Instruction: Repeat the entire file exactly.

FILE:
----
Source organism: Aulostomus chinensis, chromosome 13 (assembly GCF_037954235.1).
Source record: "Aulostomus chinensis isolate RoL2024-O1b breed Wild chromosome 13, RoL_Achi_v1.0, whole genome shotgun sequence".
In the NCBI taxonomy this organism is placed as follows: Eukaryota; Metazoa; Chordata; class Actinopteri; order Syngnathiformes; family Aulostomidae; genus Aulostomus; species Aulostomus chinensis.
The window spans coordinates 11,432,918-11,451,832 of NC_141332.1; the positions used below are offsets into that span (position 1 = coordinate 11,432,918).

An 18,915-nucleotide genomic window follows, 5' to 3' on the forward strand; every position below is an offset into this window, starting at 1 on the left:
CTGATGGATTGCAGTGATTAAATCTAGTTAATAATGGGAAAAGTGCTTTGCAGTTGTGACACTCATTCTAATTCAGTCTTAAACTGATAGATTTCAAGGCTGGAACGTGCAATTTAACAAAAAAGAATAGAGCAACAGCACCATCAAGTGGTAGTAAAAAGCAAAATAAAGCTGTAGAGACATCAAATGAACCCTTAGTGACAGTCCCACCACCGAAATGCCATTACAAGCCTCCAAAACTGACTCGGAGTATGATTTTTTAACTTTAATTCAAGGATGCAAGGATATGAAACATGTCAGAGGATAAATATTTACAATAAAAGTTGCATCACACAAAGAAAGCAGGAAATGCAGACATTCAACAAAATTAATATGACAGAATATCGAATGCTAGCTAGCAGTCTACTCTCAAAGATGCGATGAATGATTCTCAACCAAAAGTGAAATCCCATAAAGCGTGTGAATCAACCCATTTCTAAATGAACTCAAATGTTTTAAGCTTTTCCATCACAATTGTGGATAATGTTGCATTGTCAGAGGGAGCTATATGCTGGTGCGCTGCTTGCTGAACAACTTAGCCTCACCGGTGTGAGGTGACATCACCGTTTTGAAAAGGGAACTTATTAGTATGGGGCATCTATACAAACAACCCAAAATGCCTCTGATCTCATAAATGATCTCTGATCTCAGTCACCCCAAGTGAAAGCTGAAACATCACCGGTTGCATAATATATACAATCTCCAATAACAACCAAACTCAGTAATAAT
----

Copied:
Source organism: Aulostomus chinensis, chromosome 13 (assembly GCF_037954235.1).
Source record: "Aulostomus chinensis isolate RoL2024-O1b breed Wild chromosome 13, RoL_Achi_v1.0, whole genome shotgun sequence".
In the NCBI taxonomy this organism is placed as follows: Eukaryota; Metazoa; Chordata; class Actinopteri; order Syngnathiformes; family Aulostomidae; genus Aulostomus; species Aulostomus chinensis.
The window spans coordinates 11,432,918-11,451,832 of NC_141332.1; the positions used below are offsets into that span (position 1 = coordinate 11,432,918).

An 18,915-nucleotide genomic window follows, 5' to 3' on the forward strand; every position below is an offset into this window, starting at 1 on the left:
CTGATGGATTGCAGTGATTAAATCTAGTTAATAATGGGAAAAGTGCTTTGCAGTTGTGACACTCATTCTAATTCAGTCTTAAACTGATAGATTTCAAGGCTGGAACGTGCAATTTAACAAAAAAGAATAGAGCAACAGCACCATCAAGTGGTAGTAAAAAGCAAAATAAAGCTGTAGAGACATCAAATGAACCCTTAGTGACAGTCCCACCACCGAAATGCCATTACAAGCCTCCAAAACTGACTCGGAGTATGATTTTTTAACTTTAATTCAAGGATGCAAGGATATGAAACATGTCAGAGGATAAATATTTACAATAAAAGTTGCATCACACAAAGAAAGCAGGAAATGCAGACATTCAACAAAATTAATATGACAGAATATCGAATGCTAGCTAGCAGTCTACTCTCAAAGATGCGATGAATGATTCTCAACCAAAAGTGAAATCCCATAAAGCGTGTGAATCAACCCATTTCTAAATGAACTCAAATGTTTTAAGCTTTTCCATCACAATTGTGGATAATGTTGCATTGTCAGAGGGAGCTATATGCTGGTGCGCTGCTTGCTGAACAACTTAGCCTCACCGGTGTGAGGTGACATCACCGTTTTGAAAAGGGAACTTATTAGTATGGGGCATCTATACAAACAACCCAAAATGCCTCTGATCTCATAAATGATCTCTGATCTCAGTCACCCCAAGTGAAAGCTGAAACATCACCGGTTGCATAATATATACAATCTCCAATAACAACCAAACTCAGTAATAAT